I thought my kettle bell practice was pretty good, but I saw a whole new level that day, both in myself and in the other HK candidates. I have gotten many people ready in under two months (although not novices to weight training, they were totally new to kettle bells).
You can get ready for ROC, with zero experience, in 6-9 months (although in that person's case they trained with me 5 days per week that whole time). 4-5 workouts per week for 45-60 minutes will see you get strong and fit enough quickly.
By raising the bar higher you will make big jumps in your training. You know what they say “If you aim at the moon, even if you miss, you land among the stars”.
The HK that I attended there were 4 who did not pass that day and all were due to not meeting the pull up requirement. I went with a shoulder problem and tennis elbow, so I knew that I was not going to get the actual certification, but went for the overall instruction and teaching part of it anyway.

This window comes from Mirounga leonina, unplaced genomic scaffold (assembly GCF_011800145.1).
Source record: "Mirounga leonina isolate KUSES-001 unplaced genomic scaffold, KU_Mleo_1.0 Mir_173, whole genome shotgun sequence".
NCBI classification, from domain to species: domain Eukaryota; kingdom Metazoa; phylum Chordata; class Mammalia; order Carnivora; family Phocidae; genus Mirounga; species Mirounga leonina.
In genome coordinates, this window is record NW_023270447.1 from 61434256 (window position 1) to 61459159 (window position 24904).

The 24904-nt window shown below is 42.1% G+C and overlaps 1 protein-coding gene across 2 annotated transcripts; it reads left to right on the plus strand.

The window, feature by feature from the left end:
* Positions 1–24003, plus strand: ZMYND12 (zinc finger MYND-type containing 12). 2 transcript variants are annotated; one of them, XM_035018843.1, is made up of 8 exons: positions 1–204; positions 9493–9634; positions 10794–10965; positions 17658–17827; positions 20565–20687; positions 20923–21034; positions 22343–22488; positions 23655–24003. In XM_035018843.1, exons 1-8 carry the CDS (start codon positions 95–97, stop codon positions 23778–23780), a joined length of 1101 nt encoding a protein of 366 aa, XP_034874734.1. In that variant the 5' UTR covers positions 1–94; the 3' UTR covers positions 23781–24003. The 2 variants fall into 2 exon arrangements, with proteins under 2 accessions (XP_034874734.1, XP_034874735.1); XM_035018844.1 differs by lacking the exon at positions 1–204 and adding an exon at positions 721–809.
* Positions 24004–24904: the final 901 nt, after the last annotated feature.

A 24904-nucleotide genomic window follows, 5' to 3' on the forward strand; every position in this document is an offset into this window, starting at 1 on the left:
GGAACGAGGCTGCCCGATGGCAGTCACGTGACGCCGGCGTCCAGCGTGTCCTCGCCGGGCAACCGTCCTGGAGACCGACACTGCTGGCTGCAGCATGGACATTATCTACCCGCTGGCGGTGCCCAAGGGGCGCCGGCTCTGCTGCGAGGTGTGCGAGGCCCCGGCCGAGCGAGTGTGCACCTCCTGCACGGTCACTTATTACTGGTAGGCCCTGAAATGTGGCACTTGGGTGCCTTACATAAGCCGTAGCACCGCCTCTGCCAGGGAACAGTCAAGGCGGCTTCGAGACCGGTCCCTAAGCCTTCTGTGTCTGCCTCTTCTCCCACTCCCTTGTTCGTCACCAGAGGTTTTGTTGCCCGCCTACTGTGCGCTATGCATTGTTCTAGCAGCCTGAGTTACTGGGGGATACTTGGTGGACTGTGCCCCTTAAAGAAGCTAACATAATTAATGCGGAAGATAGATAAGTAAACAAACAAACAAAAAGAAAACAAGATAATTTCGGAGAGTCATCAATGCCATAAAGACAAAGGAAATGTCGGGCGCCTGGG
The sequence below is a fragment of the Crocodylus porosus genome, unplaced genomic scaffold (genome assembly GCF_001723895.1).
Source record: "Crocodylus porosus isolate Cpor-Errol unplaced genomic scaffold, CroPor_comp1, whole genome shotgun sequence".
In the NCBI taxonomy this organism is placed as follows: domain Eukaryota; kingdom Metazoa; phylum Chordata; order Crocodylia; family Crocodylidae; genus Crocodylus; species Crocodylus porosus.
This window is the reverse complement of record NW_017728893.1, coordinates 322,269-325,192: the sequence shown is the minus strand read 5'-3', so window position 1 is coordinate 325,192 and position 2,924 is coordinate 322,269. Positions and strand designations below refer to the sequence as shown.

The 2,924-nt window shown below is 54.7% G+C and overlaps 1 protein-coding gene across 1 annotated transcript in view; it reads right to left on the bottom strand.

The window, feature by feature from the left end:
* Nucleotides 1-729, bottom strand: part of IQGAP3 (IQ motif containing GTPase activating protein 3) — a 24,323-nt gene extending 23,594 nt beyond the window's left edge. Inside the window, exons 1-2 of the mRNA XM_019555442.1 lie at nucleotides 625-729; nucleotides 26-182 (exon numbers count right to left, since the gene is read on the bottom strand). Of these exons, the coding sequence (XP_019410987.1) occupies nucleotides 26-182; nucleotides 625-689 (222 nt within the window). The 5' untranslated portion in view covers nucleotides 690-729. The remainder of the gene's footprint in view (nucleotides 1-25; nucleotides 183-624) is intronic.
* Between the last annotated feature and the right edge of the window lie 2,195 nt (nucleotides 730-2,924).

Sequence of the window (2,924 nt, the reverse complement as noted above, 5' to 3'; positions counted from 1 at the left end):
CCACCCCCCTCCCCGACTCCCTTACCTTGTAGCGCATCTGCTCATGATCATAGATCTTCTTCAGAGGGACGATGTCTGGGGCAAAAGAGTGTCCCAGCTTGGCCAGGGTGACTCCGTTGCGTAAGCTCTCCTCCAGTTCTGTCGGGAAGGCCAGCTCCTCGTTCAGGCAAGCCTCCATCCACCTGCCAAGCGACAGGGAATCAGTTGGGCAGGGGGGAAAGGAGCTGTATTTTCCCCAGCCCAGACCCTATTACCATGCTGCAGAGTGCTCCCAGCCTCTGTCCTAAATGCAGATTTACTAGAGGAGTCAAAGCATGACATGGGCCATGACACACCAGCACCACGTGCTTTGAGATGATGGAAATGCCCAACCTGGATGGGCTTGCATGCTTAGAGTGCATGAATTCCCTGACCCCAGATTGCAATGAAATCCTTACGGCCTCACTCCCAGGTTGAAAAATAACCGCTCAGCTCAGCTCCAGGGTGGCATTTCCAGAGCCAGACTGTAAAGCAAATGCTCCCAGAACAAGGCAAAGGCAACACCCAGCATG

There were some there that had just started with KB's and were able to pass due to the quality of instruction that was given. I hope people don't misunderstand my comments on passing.
In fact, before I came along and started running regular seminars only one other ROC had been very active. So what we have is a bunch of people who either train GS, or have never had any solid instruction.
I think there are many more opportunities in the US to get quality training simply because of the volume of RCS there. Hopefully we will fix that as we progress and have more available teachers and training options.
All true Andrew, but, as important, be prepared to TEACH WHAT YOU LEARNED. HK Prague November 13Thanks for the article since I took the advice and booked the closest HK date that would work with my husband's schedule...so here I go, less than 3 weeks away.
The stress on teaching skills is actually a very important side to our system. I can't find anything locally that even comes close to the teaching progressions and tool box of the ROC.